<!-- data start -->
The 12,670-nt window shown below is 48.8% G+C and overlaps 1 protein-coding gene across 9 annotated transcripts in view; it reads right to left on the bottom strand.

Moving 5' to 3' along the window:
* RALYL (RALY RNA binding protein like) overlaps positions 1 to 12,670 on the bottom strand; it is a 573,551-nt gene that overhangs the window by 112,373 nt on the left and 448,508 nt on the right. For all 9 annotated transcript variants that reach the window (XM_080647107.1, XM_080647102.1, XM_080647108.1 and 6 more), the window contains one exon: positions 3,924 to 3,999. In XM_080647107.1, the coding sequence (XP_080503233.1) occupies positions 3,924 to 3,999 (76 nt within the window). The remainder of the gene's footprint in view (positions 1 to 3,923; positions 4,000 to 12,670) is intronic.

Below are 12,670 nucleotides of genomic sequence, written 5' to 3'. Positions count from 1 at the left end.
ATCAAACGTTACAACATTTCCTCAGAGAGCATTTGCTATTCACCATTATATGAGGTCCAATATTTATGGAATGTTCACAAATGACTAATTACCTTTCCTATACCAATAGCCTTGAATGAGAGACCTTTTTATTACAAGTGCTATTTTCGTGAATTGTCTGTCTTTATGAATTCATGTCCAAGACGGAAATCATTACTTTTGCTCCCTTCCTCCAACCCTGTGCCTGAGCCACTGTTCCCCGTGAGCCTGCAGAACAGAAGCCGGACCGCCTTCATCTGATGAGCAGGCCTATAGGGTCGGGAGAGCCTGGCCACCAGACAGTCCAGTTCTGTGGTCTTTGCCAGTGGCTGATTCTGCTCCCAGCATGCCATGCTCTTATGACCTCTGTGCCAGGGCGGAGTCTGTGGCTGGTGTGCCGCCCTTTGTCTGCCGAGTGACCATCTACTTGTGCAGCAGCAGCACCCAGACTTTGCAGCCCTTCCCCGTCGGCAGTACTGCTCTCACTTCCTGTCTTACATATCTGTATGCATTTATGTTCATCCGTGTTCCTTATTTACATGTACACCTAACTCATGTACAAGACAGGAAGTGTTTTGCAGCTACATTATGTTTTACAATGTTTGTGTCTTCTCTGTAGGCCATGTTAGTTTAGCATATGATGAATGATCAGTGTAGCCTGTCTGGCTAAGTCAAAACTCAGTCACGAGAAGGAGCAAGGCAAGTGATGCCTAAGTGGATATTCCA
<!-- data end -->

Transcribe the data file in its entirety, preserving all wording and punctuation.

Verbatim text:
The 12,670-nt window shown below is 48.8% G+C and overlaps 1 protein-coding gene across 9 annotated transcripts in view; it reads right to left on the bottom strand.

Moving 5' to 3' along the window:
* RALYL (RALY RNA binding protein like) overlaps positions 1 to 12,670 on the bottom strand; it is a 573,551-nt gene that overhangs the window by 112,373 nt on the left and 448,508 nt on the right. For all 9 annotated transcript variants that reach the window (XM_080647107.1, XM_080647102.1, XM_080647108.1 and 6 more), the window contains one exon: positions 3,924 to 3,999. In XM_080647107.1, the coding sequence (XP_080503233.1) occupies positions 3,924 to 3,999 (76 nt within the window). The remainder of the gene's footprint in view (positions 1 to 3,923; positions 4,000 to 12,670) is intronic.

Below are 12,670 nucleotides of genomic sequence, written 5' to 3'. Positions count from 1 at the left end.
ATCAAACGTTACAACATTTCCTCAGAGAGCATTTGCTATTCACCATTATATGAGGTCCAATATTTATGGAATGTTCACAAATGACTAATTACCTTTCCTATACCAATAGCCTTGAATGAGAGACCTTTTTATTACAAGTGCTATTTTCGTGAATTGTCTGTCTTTATGAATTCATGTCCAAGACGGAAATCATTACTTTTGCTCCCTTCCTCCAACCCTGTGCCTGAGCCACTGTTCCCCGTGAGCCTGCAGAACAGAAGCCGGACCGCCTTCATCTGATGAGCAGGCCTATAGGGTCGGGAGAGCCTGGCCACCAGACAGTCCAGTTCTGTGGTCTTTGCCAGTGGCTGATTCTGCTCCCAGCATGCCATGCTCTTATGACCTCTGTGCCAGGGCGGAGTCTGTGGCTGGTGTGCCGCCCTTTGTCTGCCGAGTGACCATCTACTTGTGCAGCAGCAGCACCCAGACTTTGCAGCCCTTCCCCGTCGGCAGTACTGCTCTCACTTCCTGTCTTACATATCTGTATGCATTTATGTTCATCCGTGTTCCTTATTTACATGTACACCTAACTCATGTACAAGACAGGAAGTGTTTTGCAGCTACATTATGTTTTACAATGTTTGTGTCTTCTCTGTAGGCCATGTTAGTTTAGCATATGATGAATGATCAGTGTAGCCTGTCTGGCTAAGTCAAAACTCAGTCACGAGAAGGAGCAAGGCAAGTGATGCCTAAGTGGATATTCCA